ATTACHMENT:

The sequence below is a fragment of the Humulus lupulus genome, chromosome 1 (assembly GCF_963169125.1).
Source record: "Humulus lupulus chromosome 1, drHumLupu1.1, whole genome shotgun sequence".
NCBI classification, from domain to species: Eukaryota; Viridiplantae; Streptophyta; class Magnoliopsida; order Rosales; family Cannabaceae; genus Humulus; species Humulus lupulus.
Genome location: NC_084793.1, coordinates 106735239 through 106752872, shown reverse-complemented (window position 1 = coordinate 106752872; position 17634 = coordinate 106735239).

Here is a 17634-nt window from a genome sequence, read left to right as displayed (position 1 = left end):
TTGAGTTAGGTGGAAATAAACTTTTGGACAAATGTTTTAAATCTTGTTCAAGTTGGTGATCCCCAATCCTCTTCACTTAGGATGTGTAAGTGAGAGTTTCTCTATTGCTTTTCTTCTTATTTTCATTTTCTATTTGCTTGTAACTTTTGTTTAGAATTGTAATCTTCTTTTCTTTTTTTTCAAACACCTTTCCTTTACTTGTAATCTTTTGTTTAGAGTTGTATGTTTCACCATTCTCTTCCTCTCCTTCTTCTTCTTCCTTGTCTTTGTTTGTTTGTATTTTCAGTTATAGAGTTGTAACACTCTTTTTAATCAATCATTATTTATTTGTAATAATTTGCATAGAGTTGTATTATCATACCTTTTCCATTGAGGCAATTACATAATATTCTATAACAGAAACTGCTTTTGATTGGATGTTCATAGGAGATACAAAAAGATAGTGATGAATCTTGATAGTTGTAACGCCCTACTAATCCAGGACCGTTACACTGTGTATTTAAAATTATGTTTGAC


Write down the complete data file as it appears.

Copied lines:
The sequence below is a fragment of the Humulus lupulus genome, chromosome 1 (assembly GCF_963169125.1).
Source record: "Humulus lupulus chromosome 1, drHumLupu1.1, whole genome shotgun sequence".
NCBI classification, from domain to species: Eukaryota; Viridiplantae; Streptophyta; class Magnoliopsida; order Rosales; family Cannabaceae; genus Humulus; species Humulus lupulus.
Genome location: NC_084793.1, coordinates 106735239 through 106752872, shown reverse-complemented (window position 1 = coordinate 106752872; position 17634 = coordinate 106735239).

Here is a 17634-nt window from a genome sequence, read left to right as displayed (position 1 = left end):
TTGAGTTAGGTGGAAATAAACTTTTGGACAAATGTTTTAAATCTTGTTCAAGTTGGTGATCCCCAATCCTCTTCACTTAGGATGTGTAAGTGAGAGTTTCTCTATTGCTTTTCTTCTTATTTTCATTTTCTATTTGCTTGTAACTTTTGTTTAGAATTGTAATCTTCTTTTCTTTTTTTTCAAACACCTTTCCTTTACTTGTAATCTTTTGTTTAGAGTTGTATGTTTCACCATTCTCTTCCTCTCCTTCTTCTTCTTCCTTGTCTTTGTTTGTTTGTATTTTCAGTTATAGAGTTGTAACACTCTTTTTAATCAATCATTATTTATTTGTAATAATTTGCATAGAGTTGTATTATCATACCTTTTCCATTGAGGCAATTACATAATATTCTATAACAGAAACTGCTTTTGATTGGATGTTCATAGGAGATACAAAAAGATAGTGATGAATCTTGATAGTTGTAACGCCCTACTAATCCAGGACCGTTACACTGTGTATTTAAAATTATGTTTGAC